[0008] The useable bandwidth of the downlink signal that is able to transmit information is determined by the combination of the various propagation modes (amplitude and phase) over frequency in the horn aperture. These feed horn propagation modes include the transverse electric (TEmn) modes and the transverse magnetic (TMmn) modes. Various known conical shaped feed horns for satellite antenna systems are typically limited to the fundamental (TE11) mode content for the communications signal and have a high axial ratio.

[0009] U.S. Pat. No. 6,208,310 issued Mar. 27, 2001 to Suleiman et al., and assigned to the assignee of this application, discloses a multi-mode, multi-choke antenna feed horn that provides substantially equal E-plane and H-plane beamwidths, low cross-polarization and suppressed sidelobes. The feed horn disclosed in the '310 patent employs five annular chokes to provide the desired gain over a relatively wide bandwidth, for example 28-30 GHz, suitable for the antenna systems discussed above. Each choke in the horn provides the antenna gain for a certain portion of the frequency band, where the combined chokes provide the wide bandwidth.

[0010] However, the working embodiment of the feed horn disclosed in the '310 patent has been shown to be too sensitive at the lower end (28-28.5 GHz) of the desired frequency band because the choke used to provide the gain at that frequency did not have the best depth. Because this choke did not have the proper depth, higher order propagation modes were significantly excited by the feed horn for that portion of the frequency band, so that the mode content percentage of the desired fundamental TE11 mode was reduced, thus reducing the gain of the antenna at those frequencies.

SUMMARY OF THE INVENTION

[0011] In accordance with the teachings of the present invention, a multi-mode antenna feed horn for a satellite is disclosed that employs a plurality of chokes designed to excite the fundamental propagation mode and suppress the high order modes in a satellite uplink signal or downlink signal over a relatively wide bandwidth. The feed horn provides substantially equal E-plane and H-plane beamwidths, low cross-polarization and suppressed sidelobes. In one embodiment, the feed horn includes five chokes, where the choke closest to the feed end of the horn has a depth in the range 0.070″-0.080″, and preferably about 0.075″. Further, the chokes provide high gain over the frequency band 28-30 GHz.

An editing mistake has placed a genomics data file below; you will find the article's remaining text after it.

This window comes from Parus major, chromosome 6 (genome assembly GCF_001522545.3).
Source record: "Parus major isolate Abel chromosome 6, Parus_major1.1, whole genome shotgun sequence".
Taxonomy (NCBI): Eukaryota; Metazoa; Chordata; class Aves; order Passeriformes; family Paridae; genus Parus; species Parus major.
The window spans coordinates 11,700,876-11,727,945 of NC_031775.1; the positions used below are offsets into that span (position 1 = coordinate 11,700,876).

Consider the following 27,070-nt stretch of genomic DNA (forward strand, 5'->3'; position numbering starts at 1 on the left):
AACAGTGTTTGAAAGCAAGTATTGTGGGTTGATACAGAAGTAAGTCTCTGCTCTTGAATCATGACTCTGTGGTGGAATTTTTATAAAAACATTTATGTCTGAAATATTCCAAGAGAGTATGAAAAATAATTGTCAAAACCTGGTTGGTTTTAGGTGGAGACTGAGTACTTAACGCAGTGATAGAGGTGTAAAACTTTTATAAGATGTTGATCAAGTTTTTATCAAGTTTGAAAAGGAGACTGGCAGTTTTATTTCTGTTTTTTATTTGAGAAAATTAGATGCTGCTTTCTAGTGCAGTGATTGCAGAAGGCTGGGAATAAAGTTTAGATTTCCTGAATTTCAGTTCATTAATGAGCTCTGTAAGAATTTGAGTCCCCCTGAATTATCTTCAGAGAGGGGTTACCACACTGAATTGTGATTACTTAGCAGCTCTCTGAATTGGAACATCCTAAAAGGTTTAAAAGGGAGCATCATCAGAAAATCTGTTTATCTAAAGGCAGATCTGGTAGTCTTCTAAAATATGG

[0012] Additional advantages and features of the present invention will become apparent from the following description and appended claims, taken in conjunction with the accompanying drawings.

BRIEF DESCRIPTION OF THE DRAWINGS

[0013] FIG. 1 is a perspective view of a multi-mode, multi-choke antenna feed horn, according to an embodiment of the present invention;

[0014] FIG. 2 is a cross-sectional view of the antenna feed horn shown in FIG. 1; and

[0015] FIG. 3 is a graph with frequency on the horizontal axis and gain on the vertical axis comparing the gain of the multi-mode, multi-choke antenna feed horn of the invention and a known multi-mode, multi-choke antenna feed horn.

DETAILED DESCRIPTION OF THE INVENTION

[0016] The following discussion of the embodiments of the invention directed to a multi-mode, multi-choke antenna feed horn for a satellite antenna array is merely exemplary in nature, and is in no way intended to limit the invention or its applications or uses.

[0017] FIG. 1 is a perspective view and FIG. 2 is a cross-sectional view of an antenna feed horn 10, according to the invention. The feed horn 10 could be one of a plurality of antenna feed horns associated with an antenna array used in connection with a satellite communications network that is operating, for example, in the Ka frequency band. The antenna system can take on any suitable configuration and optical geometry for this type of communications network, such as a side-fed antenna system, a front-fed antenna system, a cassegrain antenna system, and a Gregorian antenna system. The design of the feed horn 10 is not limited to a particular communications network or antenna system, but has a wider application for many types of communications systems and networks. Additionally, the discussion of the feed horn 10 below will be directed to using the feed horn 10 for the uplink signal of the satellite communications network. The feed horn 10 will receive a signal having a frequency consistent with the communications network, such as the Ka frequency bandwidth, but can be used for any applicable frequency bandwidth, both commercial and military, including the Ku-band.